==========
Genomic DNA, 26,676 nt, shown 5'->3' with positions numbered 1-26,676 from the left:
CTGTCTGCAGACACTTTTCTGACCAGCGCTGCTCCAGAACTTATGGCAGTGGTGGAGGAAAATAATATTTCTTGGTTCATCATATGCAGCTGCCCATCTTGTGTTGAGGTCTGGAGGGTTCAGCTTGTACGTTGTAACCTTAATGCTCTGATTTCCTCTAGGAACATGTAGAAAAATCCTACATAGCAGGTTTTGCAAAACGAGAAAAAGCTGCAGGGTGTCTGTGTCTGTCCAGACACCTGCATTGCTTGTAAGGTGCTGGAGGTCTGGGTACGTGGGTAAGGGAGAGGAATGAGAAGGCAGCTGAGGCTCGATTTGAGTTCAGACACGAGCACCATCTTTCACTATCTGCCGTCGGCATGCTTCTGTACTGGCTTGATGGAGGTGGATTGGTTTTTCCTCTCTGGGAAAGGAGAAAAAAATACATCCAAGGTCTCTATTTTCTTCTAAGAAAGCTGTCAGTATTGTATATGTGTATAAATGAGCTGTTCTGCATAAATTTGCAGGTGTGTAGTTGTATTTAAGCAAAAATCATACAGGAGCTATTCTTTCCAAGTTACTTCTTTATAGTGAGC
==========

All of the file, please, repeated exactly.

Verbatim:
Genomic DNA, 26,676 nt, shown 5'->3' with positions numbered 1-26,676 from the left:
CTGTCTGCAGACACTTTTCTGACCAGCGCTGCTCCAGAACTTATGGCAGTGGTGGAGGAAAATAATATTTCTTGGTTCATCATATGCAGCTGCCCATCTTGTGTTGAGGTCTGGAGGGTTCAGCTTGTACGTTGTAACCTTAATGCTCTGATTTCCTCTAGGAACATGTAGAAAAATCCTACATAGCAGGTTTTGCAAAACGAGAAAAAGCTGCAGGGTGTCTGTGTCTGTCCAGACACCTGCATTGCTTGTAAGGTGCTGGAGGTCTGGGTACGTGGGTAAGGGAGAGGAATGAGAAGGCAGCTGAGGCTCGATTTGAGTTCAGACACGAGCACCATCTTTCACTATCTGCCGTCGGCATGCTTCTGTACTGGCTTGATGGAGGTGGATTGGTTTTTCCTCTCTGGGAAAGGAGAAAAAAATACATCCAAGGTCTCTATTTTCTTCTAAGAAAGCTGTCAGTATTGTATATGTGTATAAATGAGCTGTTCTGCATAAATTTGCAGGTGTGTAGTTGTATTTAAGCAAAAATCATACAGGAGCTATTCTTTCCAAGTTACTTCTTTATAGTGAGC